May 24, 2020 | 10:37 p.m.
Great video! Personally I get much more out of 2 hands of in-depth discussion compared to a couple hundred live play hands with much less discussion. Too easy for me to get lost in the action of live play while having some of the concepts go over my head because they're explained so quickly.
May 13, 2020 | 1:27 a.m.
22:30 - I was hoping you could follow up on what types of hands you would prefer to bluff with in DrLuck's shoes. My first impression was that his hand was one of his best bluffing candidates because the Q and 7 block all the straight combos, but you obviously disagree.
You mentioned he should use hands that block your value range, so Q and 7 seem good. Are you thinking hands like J8 and 87 that block your 2 pair combos because you will have those at a higher frequency than straights?
May 2, 2020 | 4:12 p.m.
I think I like CRAI on the JTo hand. I can't really think of a better holding to bluff, and I think you correctly pointed out that you'll get there with maybe all your AJ and some J9 too.
April 22, 2020 | 11:51 p.m.
In both models where you node-lock the opponents strategy, the EV of checking KTss goes up by 10 chips compared to the original version. This is true even when you node-lock the opponents strategy on the turn+river.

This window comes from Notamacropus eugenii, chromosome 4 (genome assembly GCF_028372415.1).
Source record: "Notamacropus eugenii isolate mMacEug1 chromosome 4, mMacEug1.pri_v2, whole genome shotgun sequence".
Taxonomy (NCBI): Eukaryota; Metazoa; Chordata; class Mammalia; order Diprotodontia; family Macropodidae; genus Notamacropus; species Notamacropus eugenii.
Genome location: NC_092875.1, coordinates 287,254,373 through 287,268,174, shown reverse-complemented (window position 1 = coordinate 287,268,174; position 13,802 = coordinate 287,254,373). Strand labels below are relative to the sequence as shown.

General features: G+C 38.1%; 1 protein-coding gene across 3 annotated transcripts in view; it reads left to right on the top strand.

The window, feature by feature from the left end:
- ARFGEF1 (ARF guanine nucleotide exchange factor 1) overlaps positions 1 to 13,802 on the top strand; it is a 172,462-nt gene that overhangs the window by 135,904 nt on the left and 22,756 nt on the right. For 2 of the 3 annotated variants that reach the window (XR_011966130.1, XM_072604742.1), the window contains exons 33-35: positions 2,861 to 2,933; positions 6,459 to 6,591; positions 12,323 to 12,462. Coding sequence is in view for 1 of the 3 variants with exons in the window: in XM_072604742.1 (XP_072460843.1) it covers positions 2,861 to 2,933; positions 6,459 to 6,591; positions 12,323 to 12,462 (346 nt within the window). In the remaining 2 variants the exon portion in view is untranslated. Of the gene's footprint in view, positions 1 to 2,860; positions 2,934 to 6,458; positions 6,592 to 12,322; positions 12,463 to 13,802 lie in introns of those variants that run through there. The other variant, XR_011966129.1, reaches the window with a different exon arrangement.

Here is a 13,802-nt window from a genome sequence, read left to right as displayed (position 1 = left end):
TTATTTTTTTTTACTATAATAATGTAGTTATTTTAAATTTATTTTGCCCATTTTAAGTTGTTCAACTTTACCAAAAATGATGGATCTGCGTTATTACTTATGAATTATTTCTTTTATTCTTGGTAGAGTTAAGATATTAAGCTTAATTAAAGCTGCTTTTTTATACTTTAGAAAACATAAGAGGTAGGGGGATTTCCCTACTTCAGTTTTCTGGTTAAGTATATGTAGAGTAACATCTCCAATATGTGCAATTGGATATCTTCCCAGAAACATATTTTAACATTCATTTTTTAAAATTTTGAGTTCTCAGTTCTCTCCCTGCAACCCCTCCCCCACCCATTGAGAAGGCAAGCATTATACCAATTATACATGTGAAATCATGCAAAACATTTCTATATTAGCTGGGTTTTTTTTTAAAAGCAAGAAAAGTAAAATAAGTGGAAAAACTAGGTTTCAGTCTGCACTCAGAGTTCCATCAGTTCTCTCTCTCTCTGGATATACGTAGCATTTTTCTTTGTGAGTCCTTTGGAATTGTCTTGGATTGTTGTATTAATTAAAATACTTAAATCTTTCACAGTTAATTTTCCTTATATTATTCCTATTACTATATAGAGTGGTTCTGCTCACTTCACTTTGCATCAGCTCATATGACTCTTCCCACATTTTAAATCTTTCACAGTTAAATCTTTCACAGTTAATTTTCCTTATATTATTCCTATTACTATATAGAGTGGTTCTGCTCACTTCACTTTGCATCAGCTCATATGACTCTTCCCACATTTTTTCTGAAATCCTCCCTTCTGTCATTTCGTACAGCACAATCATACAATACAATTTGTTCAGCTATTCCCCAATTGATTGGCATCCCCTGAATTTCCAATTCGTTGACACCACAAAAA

Any idea why this is happening? This seems to suggest that we can increase the overall EV of KTss by deviating when our opponent does not deviate. However this can not be true in theory. Where is this extra EV coming from?
April 14, 2020 | 8:12 p.m.
Wow I am really screwing this up and ruining my own thread. Turns out I uploaded the wrong image AGAIN.
This is the actual range I gave HJ. For real.
March 27, 2020 | 9:08 p.m.
Damnit, you're right. I've posted the HJ actual range below. This is what I ran the sim with and inspired my post. The range I posted right above this was incorrect and not what I ran the sim with.
March 27, 2020 | 7:06 p.m.
Hey BigFishzh. Interesting! I'm using some ranges I purchased that were solved in Monker.
March 27, 2020 | 2:05 p.m.
I decided to analyze a recent hand I played at 6-max 100NL, and I'm getting hung up on one aspect.
Here's the hand:
Folds to HJ 158bb who raises to 3bb. Folds to me in the SB and I make it 13.5bb with KTdd
Flop Ad Js 3c (28bb)
I bet 9.3bb and he calls
Turn 2h (47bb)
I bet 29.5bb and he calls
River 3d (106bb)
I bet 65bb and he folds.
According to my simulation, I played this hand pretty well. It slightly preferred sizing up bigger on the turn and shoving river, but my line was solver-approved.
I wanted to simulate this hand because I wanted to figure out if my turn bluff was a good play, and what my bluffing range should be. The results have me very confused.